Range: Guinea, Cameroon, Kenya, Tanzania
A rare tropical African sundew, this species has thus far been recorded from countries on both coasts of the central continent, but likely is spread throughout the African tropics in high mountain bogs, marshes, and seepage locations; currently it is recorded only above 2,000 meters in elevation, though potentially is found lower in suitable habitat as well. Plants grow as flat rosettes a maximum of 6 cm across (though often far smaller), with a narrow, slightly tapered petiole often densely covered in pilose hairs (hence the name) on both sides and a broad, triangular to orbiculate lamina that widens abruptly at the end of the petiole. Coloration ranges from bright green with red tints and tentacles to sometimes solid scarlet. Inflorescences are up to 16 cm tall and very thin, wiry, and covered in small hairs, and bear up to 6 blooms. Flowers are up to 1.2 cm in diameter, with ovular pink to near-purple petals. This species is often confused with the more common tropical D. burkeana, but differs in its characteristic indumentum.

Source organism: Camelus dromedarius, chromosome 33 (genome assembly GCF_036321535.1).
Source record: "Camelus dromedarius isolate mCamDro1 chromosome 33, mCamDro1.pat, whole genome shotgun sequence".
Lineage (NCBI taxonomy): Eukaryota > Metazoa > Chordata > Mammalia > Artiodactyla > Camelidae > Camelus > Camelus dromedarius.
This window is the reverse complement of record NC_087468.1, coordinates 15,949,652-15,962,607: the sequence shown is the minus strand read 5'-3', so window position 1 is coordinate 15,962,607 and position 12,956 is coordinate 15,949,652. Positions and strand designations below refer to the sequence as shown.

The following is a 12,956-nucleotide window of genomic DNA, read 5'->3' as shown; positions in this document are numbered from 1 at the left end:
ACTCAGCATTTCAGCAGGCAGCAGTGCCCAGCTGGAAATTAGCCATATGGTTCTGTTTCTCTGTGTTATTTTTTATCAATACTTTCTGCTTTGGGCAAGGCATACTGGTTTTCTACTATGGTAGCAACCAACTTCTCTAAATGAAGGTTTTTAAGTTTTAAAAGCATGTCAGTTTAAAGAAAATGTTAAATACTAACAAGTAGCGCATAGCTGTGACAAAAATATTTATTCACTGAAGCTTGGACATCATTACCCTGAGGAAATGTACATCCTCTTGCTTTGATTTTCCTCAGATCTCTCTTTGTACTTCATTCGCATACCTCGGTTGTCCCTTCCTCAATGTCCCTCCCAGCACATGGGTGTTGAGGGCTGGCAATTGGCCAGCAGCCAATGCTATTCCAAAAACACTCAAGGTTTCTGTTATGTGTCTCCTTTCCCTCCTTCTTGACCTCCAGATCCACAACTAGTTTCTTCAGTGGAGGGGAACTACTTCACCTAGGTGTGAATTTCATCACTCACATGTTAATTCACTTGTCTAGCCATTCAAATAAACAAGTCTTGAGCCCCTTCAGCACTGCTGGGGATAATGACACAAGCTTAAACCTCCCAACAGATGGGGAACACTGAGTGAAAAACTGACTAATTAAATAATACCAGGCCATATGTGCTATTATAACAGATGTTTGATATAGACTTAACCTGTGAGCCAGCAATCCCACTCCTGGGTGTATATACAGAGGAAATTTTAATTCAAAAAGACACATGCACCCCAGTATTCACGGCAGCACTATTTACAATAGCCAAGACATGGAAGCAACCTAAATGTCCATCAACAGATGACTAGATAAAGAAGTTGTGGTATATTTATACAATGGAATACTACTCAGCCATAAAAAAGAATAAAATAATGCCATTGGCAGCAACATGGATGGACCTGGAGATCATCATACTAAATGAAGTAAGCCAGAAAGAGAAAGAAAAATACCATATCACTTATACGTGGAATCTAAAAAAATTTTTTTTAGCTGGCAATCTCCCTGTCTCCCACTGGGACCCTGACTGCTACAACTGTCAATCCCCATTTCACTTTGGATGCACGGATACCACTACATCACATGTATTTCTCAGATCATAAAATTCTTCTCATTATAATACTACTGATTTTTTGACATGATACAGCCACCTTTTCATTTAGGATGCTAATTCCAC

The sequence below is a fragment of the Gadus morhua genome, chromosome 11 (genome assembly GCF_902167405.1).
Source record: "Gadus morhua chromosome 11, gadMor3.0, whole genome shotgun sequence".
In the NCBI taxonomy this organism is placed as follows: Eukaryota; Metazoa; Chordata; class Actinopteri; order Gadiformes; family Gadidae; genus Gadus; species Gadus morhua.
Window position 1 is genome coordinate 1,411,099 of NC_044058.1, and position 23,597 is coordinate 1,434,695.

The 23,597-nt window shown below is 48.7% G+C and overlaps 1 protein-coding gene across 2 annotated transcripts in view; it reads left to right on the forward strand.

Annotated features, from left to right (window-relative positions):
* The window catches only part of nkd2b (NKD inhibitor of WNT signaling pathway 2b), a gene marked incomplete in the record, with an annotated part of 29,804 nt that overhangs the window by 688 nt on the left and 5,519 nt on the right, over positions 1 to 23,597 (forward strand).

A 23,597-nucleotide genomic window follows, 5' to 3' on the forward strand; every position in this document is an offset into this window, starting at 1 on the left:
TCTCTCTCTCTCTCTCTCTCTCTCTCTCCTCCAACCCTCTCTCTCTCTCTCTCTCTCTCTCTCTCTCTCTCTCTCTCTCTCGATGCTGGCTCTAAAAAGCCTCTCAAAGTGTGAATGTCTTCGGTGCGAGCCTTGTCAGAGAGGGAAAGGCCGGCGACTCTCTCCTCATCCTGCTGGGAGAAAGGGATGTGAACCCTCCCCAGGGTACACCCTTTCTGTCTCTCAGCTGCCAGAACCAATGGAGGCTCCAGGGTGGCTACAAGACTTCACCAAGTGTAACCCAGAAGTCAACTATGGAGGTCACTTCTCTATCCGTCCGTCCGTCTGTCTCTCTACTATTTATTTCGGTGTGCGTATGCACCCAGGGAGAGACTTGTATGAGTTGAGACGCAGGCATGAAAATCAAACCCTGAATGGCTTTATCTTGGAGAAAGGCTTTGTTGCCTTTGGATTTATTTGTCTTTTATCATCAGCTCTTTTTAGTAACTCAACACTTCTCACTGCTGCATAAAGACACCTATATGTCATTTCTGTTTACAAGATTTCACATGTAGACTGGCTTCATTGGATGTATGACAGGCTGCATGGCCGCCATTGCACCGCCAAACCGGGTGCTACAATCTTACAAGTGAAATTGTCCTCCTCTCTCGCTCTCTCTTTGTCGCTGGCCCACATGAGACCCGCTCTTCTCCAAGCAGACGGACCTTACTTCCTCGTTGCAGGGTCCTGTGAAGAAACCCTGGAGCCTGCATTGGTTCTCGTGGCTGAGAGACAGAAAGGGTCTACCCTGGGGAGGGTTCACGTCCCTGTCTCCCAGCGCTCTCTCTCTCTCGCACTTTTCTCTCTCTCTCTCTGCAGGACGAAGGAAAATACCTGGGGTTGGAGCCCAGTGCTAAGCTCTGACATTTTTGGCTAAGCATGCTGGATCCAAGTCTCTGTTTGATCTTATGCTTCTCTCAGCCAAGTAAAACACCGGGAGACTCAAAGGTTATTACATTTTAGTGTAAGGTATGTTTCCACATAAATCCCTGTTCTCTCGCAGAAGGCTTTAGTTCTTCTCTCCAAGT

Cultivation: grow in a 1:1 peat/perlite mix, kept very moist to even wet (though preferably well-aerated) and humid, with temps of 70-85°F, year round (cooler nights may benefit it). Sow seeds on soil surface, and grow in strong artificial light to full sunlight.
Lifespan and reproduction: perennial. Reproduces through seed, and can be grown through leaf cuttings.